Finding a lasting solution to rice blast disease in Africa

The Bioscience eastern and central Africa-International Livestock Research Institute (BecA-ILRI) Hub convened a stakeholder meeting in Arusha, Tanzania to discuss a possible roadmap to combat rice blast disease in Africa. The 22–24 July 2017 meeting was convened in collaboration with the United Republic of Tanzania’s Ministry of Agriculture, Livestock and Fisheries (MALF), the Kenya Agricultural and Livestock Research Organization (KALRO) and Exeter University

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The July meeting held under the auspices of the Durable Rice Blast Resistance for Africa project marked the culmination of four years of research by partners from East and West Africa, UK and USA. Rice is steadily becoming a staple food for a large population in Africa, yet its production is outstripped by demand, resulting in net imports. Rice blast disease is one of the major production constraints to rice production in Africa. Between 2013 and 2017, the BecA-ILRI Hub has been collaborating with international and regional partners to develop rice varieties that are resistant to blast disease and enhance rice production in sub-Saharan Africa

Representing the Assistant Director for Plant Health Services in the Tanzania Ministry of Agriculture Livestock and Fisheries, Grace David emphasized the need to find a solution to rice blast disease, which has been responsible for up to 40 percent yield losses in the country.

Project leader Nick Talbot from The University of Exeter expressed his optimism for the development of a continental surveillance system for rice blast pathogens:

‘The repository we have developed at the BecA-ILRI Hub for isolates of the rice-blast fungus will help in the establishment of a disease surveillance system,’ said Talbot.  ‘Having such a facility will make it easier to monitor outbreaks of rice blast disease so we can identify specific forms of the pathogen. In this way, we can facilitate efficient screening of African rice varieties for blast resistance, and guide future rice breeding programs’' he added.

The BecA-ILRI Hub director Jacob Mignouna stressed the importance of translating the research to impact: ‘We have to ensure that all the research efforts being made to address this challenge eventually get to the farmer,’ he said.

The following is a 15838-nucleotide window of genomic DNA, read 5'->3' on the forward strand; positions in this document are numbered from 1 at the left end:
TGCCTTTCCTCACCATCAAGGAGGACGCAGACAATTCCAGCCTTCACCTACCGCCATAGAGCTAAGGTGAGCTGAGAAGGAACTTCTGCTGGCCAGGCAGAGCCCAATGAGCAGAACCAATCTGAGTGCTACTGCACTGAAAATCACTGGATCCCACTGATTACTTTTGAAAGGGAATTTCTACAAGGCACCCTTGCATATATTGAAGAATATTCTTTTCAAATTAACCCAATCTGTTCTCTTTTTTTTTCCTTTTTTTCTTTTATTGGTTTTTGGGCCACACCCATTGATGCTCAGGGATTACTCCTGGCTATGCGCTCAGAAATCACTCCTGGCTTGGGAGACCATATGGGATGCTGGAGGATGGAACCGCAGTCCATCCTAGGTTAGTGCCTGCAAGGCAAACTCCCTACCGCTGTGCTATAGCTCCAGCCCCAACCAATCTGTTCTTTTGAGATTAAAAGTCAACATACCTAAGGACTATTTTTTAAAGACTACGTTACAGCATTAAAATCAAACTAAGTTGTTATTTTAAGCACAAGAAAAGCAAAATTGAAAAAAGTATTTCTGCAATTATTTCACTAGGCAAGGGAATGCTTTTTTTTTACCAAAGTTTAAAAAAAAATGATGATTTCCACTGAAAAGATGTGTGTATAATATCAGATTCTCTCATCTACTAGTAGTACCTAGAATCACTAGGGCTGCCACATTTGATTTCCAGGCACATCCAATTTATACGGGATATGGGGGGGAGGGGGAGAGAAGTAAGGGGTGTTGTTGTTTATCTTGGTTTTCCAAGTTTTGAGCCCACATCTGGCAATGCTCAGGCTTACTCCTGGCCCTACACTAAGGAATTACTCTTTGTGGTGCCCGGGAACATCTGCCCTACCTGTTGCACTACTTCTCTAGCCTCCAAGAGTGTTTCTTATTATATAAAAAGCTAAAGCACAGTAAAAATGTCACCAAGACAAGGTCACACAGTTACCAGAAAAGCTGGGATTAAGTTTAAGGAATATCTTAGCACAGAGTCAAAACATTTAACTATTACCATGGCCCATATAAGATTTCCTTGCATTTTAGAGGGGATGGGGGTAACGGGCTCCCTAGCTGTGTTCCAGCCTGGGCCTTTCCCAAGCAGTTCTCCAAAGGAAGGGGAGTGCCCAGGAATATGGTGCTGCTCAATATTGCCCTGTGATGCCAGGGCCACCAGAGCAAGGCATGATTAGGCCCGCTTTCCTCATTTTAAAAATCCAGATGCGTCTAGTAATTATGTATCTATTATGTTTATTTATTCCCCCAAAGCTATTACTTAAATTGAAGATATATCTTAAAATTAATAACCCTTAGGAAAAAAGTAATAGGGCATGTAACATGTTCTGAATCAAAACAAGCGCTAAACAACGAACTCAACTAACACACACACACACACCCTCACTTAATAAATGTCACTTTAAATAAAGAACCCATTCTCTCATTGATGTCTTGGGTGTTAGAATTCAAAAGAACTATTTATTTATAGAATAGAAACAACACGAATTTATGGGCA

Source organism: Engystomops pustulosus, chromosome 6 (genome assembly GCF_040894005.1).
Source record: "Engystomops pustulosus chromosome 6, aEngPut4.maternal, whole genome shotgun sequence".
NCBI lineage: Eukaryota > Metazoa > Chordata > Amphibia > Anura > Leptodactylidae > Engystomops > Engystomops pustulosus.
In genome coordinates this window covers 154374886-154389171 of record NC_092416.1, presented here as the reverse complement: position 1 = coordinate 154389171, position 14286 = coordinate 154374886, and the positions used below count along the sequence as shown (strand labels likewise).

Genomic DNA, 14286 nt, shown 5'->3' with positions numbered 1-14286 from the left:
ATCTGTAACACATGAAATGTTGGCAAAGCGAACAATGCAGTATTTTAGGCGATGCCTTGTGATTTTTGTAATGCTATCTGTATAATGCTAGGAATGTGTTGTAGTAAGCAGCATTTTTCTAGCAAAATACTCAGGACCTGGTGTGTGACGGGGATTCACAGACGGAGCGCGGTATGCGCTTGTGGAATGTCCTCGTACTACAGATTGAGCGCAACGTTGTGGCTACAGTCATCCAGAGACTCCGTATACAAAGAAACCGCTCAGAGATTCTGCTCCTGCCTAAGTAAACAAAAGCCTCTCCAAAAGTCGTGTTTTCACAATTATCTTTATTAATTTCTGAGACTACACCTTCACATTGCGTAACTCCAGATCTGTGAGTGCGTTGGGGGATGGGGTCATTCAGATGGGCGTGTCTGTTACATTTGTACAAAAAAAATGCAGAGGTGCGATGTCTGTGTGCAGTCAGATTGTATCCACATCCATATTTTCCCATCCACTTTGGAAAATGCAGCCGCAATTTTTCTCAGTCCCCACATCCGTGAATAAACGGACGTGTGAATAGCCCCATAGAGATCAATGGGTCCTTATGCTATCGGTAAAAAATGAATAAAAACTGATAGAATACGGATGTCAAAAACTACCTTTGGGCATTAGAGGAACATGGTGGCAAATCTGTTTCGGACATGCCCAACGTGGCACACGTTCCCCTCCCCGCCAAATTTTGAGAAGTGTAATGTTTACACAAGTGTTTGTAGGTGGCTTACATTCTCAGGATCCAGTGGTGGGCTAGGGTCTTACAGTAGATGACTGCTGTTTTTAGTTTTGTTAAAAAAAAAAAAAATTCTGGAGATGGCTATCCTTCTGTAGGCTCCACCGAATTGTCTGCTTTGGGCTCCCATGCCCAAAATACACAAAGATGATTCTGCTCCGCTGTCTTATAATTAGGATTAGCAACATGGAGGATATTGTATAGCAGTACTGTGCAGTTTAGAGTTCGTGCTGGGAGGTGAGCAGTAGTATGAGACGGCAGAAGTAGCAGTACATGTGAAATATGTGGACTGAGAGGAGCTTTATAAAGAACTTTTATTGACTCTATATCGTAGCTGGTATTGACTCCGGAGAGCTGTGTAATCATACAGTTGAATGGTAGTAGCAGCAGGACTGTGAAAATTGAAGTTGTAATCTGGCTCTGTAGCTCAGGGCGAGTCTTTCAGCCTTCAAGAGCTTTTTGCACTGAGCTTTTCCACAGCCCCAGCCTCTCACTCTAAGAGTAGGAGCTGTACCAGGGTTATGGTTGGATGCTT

The multidisciplinary team of experts in this project are drawn from national, regional and international research institutions including: AfricaRice, the BecA-ILRI Hub; the University of ArkansasUniversity of Exeter; KALROInternational Rice Research Institute (IRRI); Institut de l’Environnement et de Recherches Agricoles (INERA), Burkina Faso; and the Ohio State University. Their four-year efforts have made very significant progress in breeding for durable resistance against blast in rice varieties that are adapted for Africa, have set the stage for continental surveillance of the disease, and developed a robust collection of resources for outreach and awareness creation.

Five of the most promising genes that confer rice blast resistance to adapted African cultivars have been identified. These are already being included in breeding efforts by national rice breeding programs in Burundi, Kenya and Burkina Faso in activities supported by international rice research centres Africa Rice and IRRI. The bio-bank of different isolates of the rice blast disease-causing fungus established at ILRI in Kenya is facilitating regional monitoring of the blast pathogen population and contributing to efficient screening of African rice varieties for blast resistance. A KALRO-led outreach program connecting to rice farmers in Kenya has allowed the project to tap into existing knowledge and given a better understanding of farmer needs.

In closing the meeting KALRO Director for Crop Systems, Lusike Wasilwa commended the efforts of the project team.

‘Your achievements in this project will go a long way to securing one of the four most important food crops in Kenya,’ said Wasilwa. ‘Based on the current challenges facing the number one crop, maize, rice may become even more significant for food security in Kenya,’ she added.

Talbot attributed the success of the project to the strength of the partnership, highlighting AfricaRice and IRRI's significant expertise in marker-assisted plant breeding which he said had greatly accelerated the breeding efforts.

Also participating in the meeting were representatives from Embu University, Kenya Plant health inspectorate Service and University of Eldoret (Kenya); Chollima AGRO-Scientific Research Center, KATRIN Agricultural Research Center, Kilimanjaro Agricultural Training Center, Lekitatu Irrigation Scheme and Sokoine University of Agriculture (Tanzania); and Gulu University (Uganda).

This collaborative research project was supported by the Sustainable Crop Production Research for International Development (SCPRID) initiative grant, funded jointly by the Biotechnology and Biological Sciences Research Council (BBSRC), the Department of International Development (DFID), and (through a grant awarded to BBSRC) the Bill & Melinda Gates Foundation.

 

 

 

 

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  • Guest (SAFTIA KALIB)

    The rice is the one of the favourites foods for the the African people. It is a source of protein and it helps to solutionize the greatest problem of African population wichch is the lack of food security. Thank

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